Maybe Aaron is up to that. I'm a Packers fan and I hope so. But it's a bizarre - and unnecessary gamble - on Thompson's part.

8 comments:

jimi5150 said...

I've said this else where . . . the Packer's season was not wholly Favre's doing. They had a top 3 (or so) defense, a stable of better than average receivers, a running game that found itself, a line that protected Favre better than ever before, and a coach that brained some very good sets.

Forgetting the "cold" thing, our deep game was none existent. I never considered Brett the most accurate quarterback out there. Tenacious? Yes. A gun slinger? Yes. But as good as he can look he can look doubly bad.

Don't get me wrong, I love Favre. But I do think his time has come. For all the drama, if he came back as a starter, we'd better go to the Superbowl. Anything less and I'd consider this all a big mistake.

Apexcutter said...

Rick, save this Packer garbage for the sports columns. I live in Green Bay and the Packer carpet bombing every day in the media gets more than tiresome. After Harlan sold his pack of lies to get the signing bonus tax passed, I wrote the whole organization off as just another bunch of subsidized welfare queens. So on Sunday nights when I hop over to Shark and Shepherd, I'm looking for a couple of interesting music videos, not more Favre crap.

reddess said...

This morning there are reports (which may be true or false)that Thompson told Favre that he wasn't even welcome in the building. If this is true (again, I realize that it might not be)I say that we pull a Frankenstein and run Thompson out of town (literally) carrying torches.

jimi5150 said...

Hmm. Throw the guy out who picked the guy to coach the team with players that he drafted that helped the Packers get to within one game of the Superbowl . . . ?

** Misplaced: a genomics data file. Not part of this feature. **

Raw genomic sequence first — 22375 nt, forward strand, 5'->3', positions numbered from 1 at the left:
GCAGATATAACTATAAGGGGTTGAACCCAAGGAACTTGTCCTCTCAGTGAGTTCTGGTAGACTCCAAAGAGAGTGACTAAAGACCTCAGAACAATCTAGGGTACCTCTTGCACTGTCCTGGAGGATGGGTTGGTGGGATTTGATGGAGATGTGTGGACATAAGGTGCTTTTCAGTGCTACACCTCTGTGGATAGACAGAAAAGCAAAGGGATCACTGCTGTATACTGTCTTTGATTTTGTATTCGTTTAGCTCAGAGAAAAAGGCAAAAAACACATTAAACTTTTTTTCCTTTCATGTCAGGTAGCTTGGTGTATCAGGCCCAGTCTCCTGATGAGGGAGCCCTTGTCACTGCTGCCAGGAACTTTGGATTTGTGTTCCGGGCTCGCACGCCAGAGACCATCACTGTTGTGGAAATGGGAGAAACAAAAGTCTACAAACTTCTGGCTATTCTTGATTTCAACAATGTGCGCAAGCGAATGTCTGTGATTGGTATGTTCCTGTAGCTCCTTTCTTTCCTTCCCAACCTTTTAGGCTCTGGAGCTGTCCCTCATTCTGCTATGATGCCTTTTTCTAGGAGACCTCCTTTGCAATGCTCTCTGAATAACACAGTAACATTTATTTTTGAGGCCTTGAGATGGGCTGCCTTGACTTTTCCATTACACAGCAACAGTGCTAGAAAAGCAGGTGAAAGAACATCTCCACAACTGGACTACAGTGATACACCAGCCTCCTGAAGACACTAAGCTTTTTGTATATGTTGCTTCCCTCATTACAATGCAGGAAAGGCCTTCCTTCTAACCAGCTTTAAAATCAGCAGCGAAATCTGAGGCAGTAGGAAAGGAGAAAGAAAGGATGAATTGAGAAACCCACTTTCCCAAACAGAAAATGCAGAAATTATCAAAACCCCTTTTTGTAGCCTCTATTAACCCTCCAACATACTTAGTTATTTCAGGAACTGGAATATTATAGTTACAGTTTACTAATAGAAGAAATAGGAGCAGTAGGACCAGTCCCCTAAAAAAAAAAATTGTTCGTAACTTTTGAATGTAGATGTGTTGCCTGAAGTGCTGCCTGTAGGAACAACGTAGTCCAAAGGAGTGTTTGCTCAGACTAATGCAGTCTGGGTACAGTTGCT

And Rick, all I have to say is . . . variety is the spice of life.

Anonymous said...

For all you Farve lovers, get a grip. If he comes back to play for the Packers, what happens next year--will he retire or won't he? Oh, let's not make any plans for the future because Farve, our hero, may want to return! I've heard a few Farve lovers say that he is the only chance to get the Packers back to the Superbowl. Seriously? Just how many Superbowl rings does Mr. Farve have? Get a grip people! The Packers organization are doing the right thing. Time to move on.

jp said...

I was a Packer fan even during their one win season. Winning was not the only thing then and it is not the only thing now. I am still a fan but have grown tired of the Favre soap opera. Let us move on.

reddess said...

anony 8:51
Learn how to spell Mr. Favre.

I know that Brett is not innocent in this whole thing. Whatever they do, I just think that they should treat a 3 time MVP with a little bit more respect. Brett has done alot for the game of football in Wisconsin and I thank him for that. Brett was a big part of the Pack getting within one game of the Super Bowl (yeah I know - the interception. I was there). Remember those first games of last season when we had no running game? Brett was a major reason why we won those.

Anonymous said...

Treat him with more respect? Geez, it's not like FAVRE (maybe if he pronounced his name right people could spell it) was paid minimum wage! Yeah, FAVRE is very, very good at what he does/did, but from a business angle, exactly WHAT were the Packers supposed to do? Sit on their hands waiting for the great FAVRE to make a freakin' decision?